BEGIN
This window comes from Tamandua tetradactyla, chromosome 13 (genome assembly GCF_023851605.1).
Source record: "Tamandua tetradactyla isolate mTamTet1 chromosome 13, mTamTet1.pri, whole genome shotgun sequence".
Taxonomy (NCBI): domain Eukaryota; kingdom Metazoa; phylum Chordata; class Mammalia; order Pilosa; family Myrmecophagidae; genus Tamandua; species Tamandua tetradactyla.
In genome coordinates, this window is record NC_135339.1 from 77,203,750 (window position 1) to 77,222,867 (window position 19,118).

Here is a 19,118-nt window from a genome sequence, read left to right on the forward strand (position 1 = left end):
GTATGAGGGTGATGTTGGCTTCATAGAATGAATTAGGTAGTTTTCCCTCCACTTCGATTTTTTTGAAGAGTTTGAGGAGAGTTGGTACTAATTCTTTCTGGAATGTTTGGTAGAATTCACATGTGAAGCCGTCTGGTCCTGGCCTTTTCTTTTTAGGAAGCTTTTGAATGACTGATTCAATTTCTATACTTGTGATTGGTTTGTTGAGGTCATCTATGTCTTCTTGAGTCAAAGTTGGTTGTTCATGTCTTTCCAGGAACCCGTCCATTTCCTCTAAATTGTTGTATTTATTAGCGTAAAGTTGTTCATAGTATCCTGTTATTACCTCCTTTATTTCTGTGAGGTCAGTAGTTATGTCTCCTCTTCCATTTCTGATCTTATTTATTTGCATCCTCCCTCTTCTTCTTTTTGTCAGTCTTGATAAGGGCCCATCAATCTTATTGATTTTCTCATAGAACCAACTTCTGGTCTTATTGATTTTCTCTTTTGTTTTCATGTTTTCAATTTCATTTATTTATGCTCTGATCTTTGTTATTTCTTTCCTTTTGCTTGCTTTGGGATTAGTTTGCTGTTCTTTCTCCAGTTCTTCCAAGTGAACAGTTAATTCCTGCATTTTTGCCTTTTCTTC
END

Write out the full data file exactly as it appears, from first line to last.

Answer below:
This window comes from Tamandua tetradactyla, chromosome 13 (genome assembly GCF_023851605.1).
Source record: "Tamandua tetradactyla isolate mTamTet1 chromosome 13, mTamTet1.pri, whole genome shotgun sequence".
Taxonomy (NCBI): domain Eukaryota; kingdom Metazoa; phylum Chordata; class Mammalia; order Pilosa; family Myrmecophagidae; genus Tamandua; species Tamandua tetradactyla.
In genome coordinates, this window is record NC_135339.1 from 77,203,750 (window position 1) to 77,222,867 (window position 19,118).

Here is a 19,118-nt window from a genome sequence, read left to right on the forward strand (position 1 = left end):
GTATGAGGGTGATGTTGGCTTCATAGAATGAATTAGGTAGTTTTCCCTCCACTTCGATTTTTTTGAAGAGTTTGAGGAGAGTTGGTACTAATTCTTTCTGGAATGTTTGGTAGAATTCACATGTGAAGCCGTCTGGTCCTGGCCTTTTCTTTTTAGGAAGCTTTTGAATGACTGATTCAATTTCTATACTTGTGATTGGTTTGTTGAGGTCATCTATGTCTTCTTGAGTCAAAGTTGGTTGTTCATGTCTTTCCAGGAACCCGTCCATTTCCTCTAAATTGTTGTATTTATTAGCGTAAAGTTGTTCATAGTATCCTGTTATTACCTCCTTTATTTCTGTGAGGTCAGTAGTTATGTCTCCTCTTCCATTTCTGATCTTATTTATTTGCATCCTCCCTCTTCTTCTTTTTGTCAGTCTTGATAAGGGCCCATCAATCTTATTGATTTTCTCATAGAACCAACTTCTGGTCTTATTGATTTTCTCTTTTGTTTTCATGTTTTCAATTTCATTTATTTATGCTCTGATCTTTGTTATTTCTTTCCTTTTGCTTGCTTTGGGATTAGTTTGCTGTTCTTTCTCCAGTTCTTCCAAGTGAACAGTTAATTCCTGCATTTTTGCCTTTTCTTC